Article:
Procrastination and writer’s block can be big challenges for writers of many experience levels. Strategies for dealing with either are topics for whole books!
The reasons we conflict with procrastination and writer’s block are also complex, and, likely, those complexities could be subjects of entire psychology books, if they are not already.
One suggestion that comes out in many workshops to help deal with either is to engage in a complete commitment to writing. Stop referring to yourself as a “sometimes writer.” Use language that commits. You _are_ a writer. You make time for your writing. Sometime, commitment is not enough to abolish these blocks.
I recently came across a promising prompt from William Kenower that he has used at times when he has experienced procrastination about his writing practice. I’ve wholesale stolen it for this week’s workshop meeting. You can follow all of his steps for a complete visualization or follow along below for simplified version.
I really appreciate Mr. Kenower’s approach in his article and for the prompt. Taking your anxieties, reshaping them, changing the narrative reflected in those anxieties to a narrative that supports and nurtures you, and transforming that narrative through the power of writing.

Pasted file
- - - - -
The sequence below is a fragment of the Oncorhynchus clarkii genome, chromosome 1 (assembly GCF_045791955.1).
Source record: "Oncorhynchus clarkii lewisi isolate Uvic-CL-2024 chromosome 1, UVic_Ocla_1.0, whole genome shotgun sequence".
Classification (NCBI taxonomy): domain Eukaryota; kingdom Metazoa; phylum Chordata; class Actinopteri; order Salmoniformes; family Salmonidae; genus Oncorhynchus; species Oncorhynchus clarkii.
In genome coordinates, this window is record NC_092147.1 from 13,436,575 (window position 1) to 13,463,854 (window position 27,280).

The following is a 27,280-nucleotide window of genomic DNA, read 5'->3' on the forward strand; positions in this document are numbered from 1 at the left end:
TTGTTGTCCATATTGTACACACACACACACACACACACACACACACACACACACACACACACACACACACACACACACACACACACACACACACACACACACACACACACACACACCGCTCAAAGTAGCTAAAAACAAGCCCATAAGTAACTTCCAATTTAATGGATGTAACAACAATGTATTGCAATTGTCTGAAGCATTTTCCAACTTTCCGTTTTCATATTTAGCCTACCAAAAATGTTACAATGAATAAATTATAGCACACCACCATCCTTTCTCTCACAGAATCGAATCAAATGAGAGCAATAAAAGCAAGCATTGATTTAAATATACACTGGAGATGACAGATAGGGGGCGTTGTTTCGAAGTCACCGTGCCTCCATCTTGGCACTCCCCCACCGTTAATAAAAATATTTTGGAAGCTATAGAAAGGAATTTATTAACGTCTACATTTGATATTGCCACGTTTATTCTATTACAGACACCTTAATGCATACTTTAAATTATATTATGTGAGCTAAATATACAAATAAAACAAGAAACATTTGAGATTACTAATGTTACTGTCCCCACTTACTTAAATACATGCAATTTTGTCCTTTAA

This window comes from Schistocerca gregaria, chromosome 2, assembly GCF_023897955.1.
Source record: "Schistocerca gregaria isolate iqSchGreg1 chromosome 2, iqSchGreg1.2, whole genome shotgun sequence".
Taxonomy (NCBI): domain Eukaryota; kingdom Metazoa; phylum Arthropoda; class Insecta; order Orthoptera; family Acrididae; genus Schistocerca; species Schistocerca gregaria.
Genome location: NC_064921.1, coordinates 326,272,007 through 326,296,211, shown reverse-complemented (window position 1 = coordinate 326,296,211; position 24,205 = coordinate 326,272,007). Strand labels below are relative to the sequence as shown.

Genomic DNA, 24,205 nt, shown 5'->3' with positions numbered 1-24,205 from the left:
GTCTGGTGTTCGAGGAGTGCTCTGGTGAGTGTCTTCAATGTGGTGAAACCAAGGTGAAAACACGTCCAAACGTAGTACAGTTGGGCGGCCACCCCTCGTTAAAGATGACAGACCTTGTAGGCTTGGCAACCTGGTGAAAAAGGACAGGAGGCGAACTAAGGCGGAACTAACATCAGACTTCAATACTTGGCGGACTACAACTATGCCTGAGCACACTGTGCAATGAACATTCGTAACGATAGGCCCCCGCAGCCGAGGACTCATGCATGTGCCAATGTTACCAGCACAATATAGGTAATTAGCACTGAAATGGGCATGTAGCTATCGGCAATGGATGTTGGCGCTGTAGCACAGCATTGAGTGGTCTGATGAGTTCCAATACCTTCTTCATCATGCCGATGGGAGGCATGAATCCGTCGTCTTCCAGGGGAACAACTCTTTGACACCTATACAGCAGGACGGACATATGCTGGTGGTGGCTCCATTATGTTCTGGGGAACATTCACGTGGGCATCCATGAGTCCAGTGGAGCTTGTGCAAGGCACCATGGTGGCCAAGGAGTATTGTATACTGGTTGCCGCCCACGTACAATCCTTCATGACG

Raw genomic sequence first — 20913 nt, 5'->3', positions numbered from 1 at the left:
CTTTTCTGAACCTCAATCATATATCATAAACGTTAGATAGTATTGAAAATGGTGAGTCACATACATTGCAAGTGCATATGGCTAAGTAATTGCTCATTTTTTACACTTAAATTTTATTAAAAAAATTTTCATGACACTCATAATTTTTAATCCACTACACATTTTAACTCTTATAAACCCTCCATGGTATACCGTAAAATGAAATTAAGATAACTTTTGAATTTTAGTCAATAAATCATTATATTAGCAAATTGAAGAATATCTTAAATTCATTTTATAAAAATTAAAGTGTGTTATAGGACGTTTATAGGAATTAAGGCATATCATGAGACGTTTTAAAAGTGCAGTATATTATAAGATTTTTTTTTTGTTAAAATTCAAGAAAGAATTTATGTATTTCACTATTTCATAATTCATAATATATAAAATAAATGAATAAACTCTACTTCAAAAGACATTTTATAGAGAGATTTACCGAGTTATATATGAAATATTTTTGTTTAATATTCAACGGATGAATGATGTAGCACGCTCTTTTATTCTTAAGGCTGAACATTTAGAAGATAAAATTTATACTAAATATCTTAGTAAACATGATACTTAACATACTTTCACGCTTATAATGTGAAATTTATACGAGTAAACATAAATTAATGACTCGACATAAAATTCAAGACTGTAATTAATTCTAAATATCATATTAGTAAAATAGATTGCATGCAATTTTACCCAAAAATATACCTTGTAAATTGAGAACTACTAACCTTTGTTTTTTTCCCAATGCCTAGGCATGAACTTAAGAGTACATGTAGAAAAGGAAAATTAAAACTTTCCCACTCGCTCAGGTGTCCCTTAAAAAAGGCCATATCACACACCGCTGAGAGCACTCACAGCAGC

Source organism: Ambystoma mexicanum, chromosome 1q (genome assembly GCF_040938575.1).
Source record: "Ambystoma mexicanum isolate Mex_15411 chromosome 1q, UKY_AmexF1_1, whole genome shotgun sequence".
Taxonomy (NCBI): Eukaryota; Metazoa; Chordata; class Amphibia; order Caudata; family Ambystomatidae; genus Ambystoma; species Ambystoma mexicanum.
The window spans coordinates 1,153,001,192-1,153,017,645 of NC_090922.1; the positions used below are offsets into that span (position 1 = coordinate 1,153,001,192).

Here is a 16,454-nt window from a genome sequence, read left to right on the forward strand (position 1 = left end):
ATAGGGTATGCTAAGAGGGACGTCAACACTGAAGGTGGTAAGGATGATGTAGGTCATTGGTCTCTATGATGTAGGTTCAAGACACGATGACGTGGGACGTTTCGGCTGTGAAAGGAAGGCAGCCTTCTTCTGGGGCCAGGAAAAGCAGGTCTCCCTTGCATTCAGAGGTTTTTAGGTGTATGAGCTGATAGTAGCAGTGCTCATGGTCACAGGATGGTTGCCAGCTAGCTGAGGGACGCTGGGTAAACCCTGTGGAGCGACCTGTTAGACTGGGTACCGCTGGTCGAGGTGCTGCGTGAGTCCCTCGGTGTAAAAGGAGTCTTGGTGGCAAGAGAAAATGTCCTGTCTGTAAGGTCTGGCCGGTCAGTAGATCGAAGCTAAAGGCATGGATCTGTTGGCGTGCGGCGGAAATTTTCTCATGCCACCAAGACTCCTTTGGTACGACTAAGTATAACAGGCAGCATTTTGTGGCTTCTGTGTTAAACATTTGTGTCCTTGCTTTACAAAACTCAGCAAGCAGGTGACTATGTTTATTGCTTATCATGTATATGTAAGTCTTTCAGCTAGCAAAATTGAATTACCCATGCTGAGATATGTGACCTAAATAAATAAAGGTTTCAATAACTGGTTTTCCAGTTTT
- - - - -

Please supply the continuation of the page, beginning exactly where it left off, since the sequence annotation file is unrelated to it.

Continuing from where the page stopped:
Here are the steps:
- Envision a character. He or she is a writer having trouble approaching the practice that give them joy. They procrastinate when they should be writing. Write a description of what they fear will happen, a description of what it is keeping that character from writing, an activity that brings them joy.
- Envision the same character having a great day of writing and write a description of that day.
- Turn that same first experience so the writer has the same difficulty with another task they engage in and write the description of that difficulty.
Good luck and keep writing!